Barrow Island lies 60km off the north-west coast of Australia.
It's a low table of arid limestone and spinifex, and it supports the richest assemblage of wildlife found on any Australian island.
It's existed for at least 6,000 years in total isolation.
(PLANE ENGINE RUMBLES) But in 1964, it suffered a blow that could have been fatal.
Oil was discovered.
Barrow oilfield has become the second-largest in Australia.
In 1964, I did my first big study here and found lots of new animals, and when the report came out on that, everybody got terribly excited about it.
When the oilfield was declared, then the Explorers Club asked me whether I'd come and do another study to see what the effect would be on all these wonderful animals with the oilfield development.
That was in 1966, and I went straight up expecting the worst.
And it wasn't so.
The animals were actually increasing with the oilfield.
Just one there.
Oh, beaut.
No, put it on.
WAPET - that's the oil company that runs the island - had some very solid conservation measures.
No pets, no firearms, no interference with the animals, but most important, they had a restoration program started, because that's the key to conservation.
The real importance of Barrow is that it was separated from the mainland about 6,000 years ago.
And it was left undisturbed.
(BIRDSONG) Barrow is really a living museum.
It's a tiny piece of what the mainland was like before the white man came with his firesticks and crops and changed the whole balance of life.
It was so important that as early as 1908, it was declared a Class A reserve, and as such, that was one of the first in Australia.
To protect wildlife, you first have to protect the environment and the habitat.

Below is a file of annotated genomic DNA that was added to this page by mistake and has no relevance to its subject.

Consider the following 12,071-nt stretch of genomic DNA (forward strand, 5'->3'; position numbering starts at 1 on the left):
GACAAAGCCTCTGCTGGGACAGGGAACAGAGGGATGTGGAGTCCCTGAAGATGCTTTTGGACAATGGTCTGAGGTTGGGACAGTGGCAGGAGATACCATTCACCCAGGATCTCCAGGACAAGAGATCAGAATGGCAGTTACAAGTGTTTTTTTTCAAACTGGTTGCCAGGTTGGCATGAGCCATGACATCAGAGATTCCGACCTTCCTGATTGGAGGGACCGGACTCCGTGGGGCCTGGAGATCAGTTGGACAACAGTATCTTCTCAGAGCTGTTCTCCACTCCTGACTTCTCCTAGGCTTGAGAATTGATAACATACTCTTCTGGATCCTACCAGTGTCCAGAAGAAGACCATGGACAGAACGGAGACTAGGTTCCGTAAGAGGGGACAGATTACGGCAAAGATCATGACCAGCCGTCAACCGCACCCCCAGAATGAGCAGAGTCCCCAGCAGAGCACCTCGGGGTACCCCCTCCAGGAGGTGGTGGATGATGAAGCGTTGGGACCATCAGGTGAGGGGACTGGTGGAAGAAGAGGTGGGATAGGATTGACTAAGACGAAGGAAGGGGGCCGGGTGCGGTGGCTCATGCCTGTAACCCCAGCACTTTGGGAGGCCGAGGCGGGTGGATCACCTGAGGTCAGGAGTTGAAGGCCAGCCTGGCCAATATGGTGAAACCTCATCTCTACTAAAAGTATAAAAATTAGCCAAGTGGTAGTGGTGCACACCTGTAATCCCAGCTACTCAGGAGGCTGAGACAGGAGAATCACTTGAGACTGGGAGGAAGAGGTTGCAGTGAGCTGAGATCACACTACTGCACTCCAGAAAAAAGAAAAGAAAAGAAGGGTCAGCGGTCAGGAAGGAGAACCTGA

In this case, it's the spinifex.
These harsh, prickly plants that dominate the island.
Each bush balls, so it's a round shape, and it cross-protects with its leaves.
Each leaf protects the others.
That forms a pattern of shadow that makes the interior of the bush much cooler.
And it stops the evaporation of the ground underneath.
You take one leaf Because they are really leaves.
They're not needles.
They're really flat leaves that have rolled right around into a ball.
And you can see the groove where they've joined up.
They're protected with a brutal spine.
Soon as you touch these bushes, that spine enters and breaks off.
Looks pretty dead for feeding, but here and there on it are the seed heads, just beginning to come out.
And the euros, in particular, come along, and they grab these seed heads, just as I do, and pull it out.
And they chew the succulent end, which is full of moisture and full of food.
And remember, we're in desert - moisture is very, very important.
This is one very important source of moisture.
So spinifex is really a very, very important part of the country.
The side issues are when the wind's blowing and carrying dust and sand, it acts as a trap, filters the fine material down and adds humus, I suppose you'd call it - soil build-up, rich soil build-up - in the plant itself.
And then, of course, there's lots of insects and things live in there.
Other plants' seeds get caught in there.